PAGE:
After NRA Caves, Other Gun Rights Group Files Suit Against Bump Stock Ban


There’s a squabble brewing among conservatives, and it centers on one of the most important issues for the right: the Second Amendment.

Frustrated with their own side of the political aisle, two pro-gun groups are now taking on the federal government in court, sending a message to the NRA and President Donald Trump at the same time.

According to Townhall, Gun Owners of America and the Gun Owners Foundation are breaking with the Republican administration — and the powerful National Rifle Association — to the sue the government over a newly-imposed bump stock ban.

Bump stocks, as you probably know, were widely seen as an optional accessory and curiosity until they were made infamous by the Las Vegas mass shooting. The add-ons do not change a firearm, but allow a shooter to pull the trigger very rapidly.

Although it’s unclear if the plastic stocks made any real difference in that 2017 attack, the media and lawmakers latched onto bump stocks as the latest inanimate villain. In a likely attempt to placate liberals, President Trump indicated that he would support a ban on the less-than-common accessory.

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Using a regulation instead of a proper law, the government has now re-classified a bump stock as a machine gun under the National Firearms Act. In other words, owning a plastic piece that simply attaches to the back of a firearm is now equivalent to having an Army-issue M249 SAW in the eyes of three-letter agencies.

The NRA went along with the change, but lesser-known gun lobby groups aren’t giving up so fast.

“As written, this case has important implications for gun owners since, in the coming days, an estimated half a million bump stock owners will have the difficult decision of either destroying or surrendering their valuable property — or else risk felony prosecution,” explained Erich Pratt, executive director of Gun Owners of America.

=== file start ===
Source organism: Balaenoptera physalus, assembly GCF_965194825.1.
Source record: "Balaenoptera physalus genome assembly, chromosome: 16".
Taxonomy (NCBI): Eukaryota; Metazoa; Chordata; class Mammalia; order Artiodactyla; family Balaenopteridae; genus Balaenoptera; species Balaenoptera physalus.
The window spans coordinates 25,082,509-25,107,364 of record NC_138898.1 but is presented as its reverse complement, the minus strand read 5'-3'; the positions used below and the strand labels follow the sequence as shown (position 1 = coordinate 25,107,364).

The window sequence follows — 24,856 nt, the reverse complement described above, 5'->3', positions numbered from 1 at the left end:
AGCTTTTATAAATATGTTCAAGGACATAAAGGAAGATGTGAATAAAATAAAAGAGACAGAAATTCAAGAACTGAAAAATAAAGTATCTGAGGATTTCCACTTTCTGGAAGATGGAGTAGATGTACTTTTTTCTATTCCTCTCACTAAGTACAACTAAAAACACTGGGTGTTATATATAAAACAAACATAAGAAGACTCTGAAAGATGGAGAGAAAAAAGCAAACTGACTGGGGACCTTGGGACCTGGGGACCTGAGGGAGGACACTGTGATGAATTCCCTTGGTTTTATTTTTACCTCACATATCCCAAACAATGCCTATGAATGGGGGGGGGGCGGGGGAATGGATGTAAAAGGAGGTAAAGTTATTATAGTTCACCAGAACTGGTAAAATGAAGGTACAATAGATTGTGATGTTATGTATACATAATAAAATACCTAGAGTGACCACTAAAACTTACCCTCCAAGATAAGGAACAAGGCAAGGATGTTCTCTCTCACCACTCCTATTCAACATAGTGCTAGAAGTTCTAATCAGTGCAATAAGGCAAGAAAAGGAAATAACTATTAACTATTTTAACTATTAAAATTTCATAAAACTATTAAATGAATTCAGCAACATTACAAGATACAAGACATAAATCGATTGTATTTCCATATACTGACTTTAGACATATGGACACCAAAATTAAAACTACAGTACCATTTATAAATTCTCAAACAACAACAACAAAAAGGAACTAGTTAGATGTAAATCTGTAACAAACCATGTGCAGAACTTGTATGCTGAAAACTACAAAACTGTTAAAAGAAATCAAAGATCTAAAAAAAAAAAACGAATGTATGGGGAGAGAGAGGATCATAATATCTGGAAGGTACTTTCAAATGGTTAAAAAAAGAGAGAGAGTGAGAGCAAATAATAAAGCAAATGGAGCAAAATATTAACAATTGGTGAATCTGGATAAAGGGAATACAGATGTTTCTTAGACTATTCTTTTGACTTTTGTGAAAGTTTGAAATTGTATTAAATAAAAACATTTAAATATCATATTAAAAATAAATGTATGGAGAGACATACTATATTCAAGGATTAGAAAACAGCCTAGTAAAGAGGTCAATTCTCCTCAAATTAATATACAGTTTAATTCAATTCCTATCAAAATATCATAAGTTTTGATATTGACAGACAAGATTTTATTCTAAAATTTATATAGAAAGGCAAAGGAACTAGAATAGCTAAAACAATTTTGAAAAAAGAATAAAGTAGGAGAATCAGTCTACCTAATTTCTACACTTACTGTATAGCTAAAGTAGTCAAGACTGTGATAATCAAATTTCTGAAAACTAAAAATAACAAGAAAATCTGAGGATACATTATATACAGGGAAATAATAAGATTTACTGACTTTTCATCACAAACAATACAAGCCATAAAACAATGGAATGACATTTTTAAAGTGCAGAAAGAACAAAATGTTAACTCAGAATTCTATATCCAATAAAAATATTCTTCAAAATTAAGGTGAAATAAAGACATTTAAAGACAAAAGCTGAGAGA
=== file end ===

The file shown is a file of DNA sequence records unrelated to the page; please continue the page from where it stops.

“ATF’s claim that it can rewrite Congressional law cannot pass legal muster. Agencies are not free to rewrite laws under the guise of ‘interpretation’ of a statute, especially where the law’s meaning is clear,” he continued.

Do you approve of the regulation-based bump stock ban?

While it’s easy for gun owners to just shrug off the bump-stock ban, Pratt warned that there is more at stake. He’s concerned that this tactic of using internal regulation changes instead of laws could lead to backdoor bans of common civilian guns.

“The new ATF regulations would arbitrarily redefine bump stocks as ‘machineguns’ — and, down the road, could implicate the right to own AR-15’s and many other lawfully owned semi-automatic firearms,” the director stated.

“ATF’s new bump stock regulation clearly violates federal law, as bump stocks do not qualify as machineguns under the federal statute,” continued Pratt.

Past changes in either firearms law or ATF regulations have allowed previously-purchased items to be grandfathered in. This makes new sales of a product illegal, but recognizes that people who owned an item before the ban are not criminals.

But it’s a very different story with the bump-stock ban.

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“Under the new regulation, gun owners would have until March 21st to hand over their bump stocks. One of the biggest issues gun rights advocates have with the regulation is the lack of grandfathering in,” Townhall reported. “Once March 21st comes, if anyone is in possession of a bump stock, they are breaking the law.”

If nothing else, the GOA and GOF lawsuit should force agencies like the ATF to explain themselves and publicly justify their actions. It’s frustrating that this is happening while supposed conservatives control Washington, but the Second Amendment needs to be defended.

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Benjamin Arie is an independent journalist and writer. He has personally covered everything ranging from local crime to the U.S. president as a reporter in Michigan before focusing on national politics. Ben frequently travels to Latin America and has spent years living in Mexico.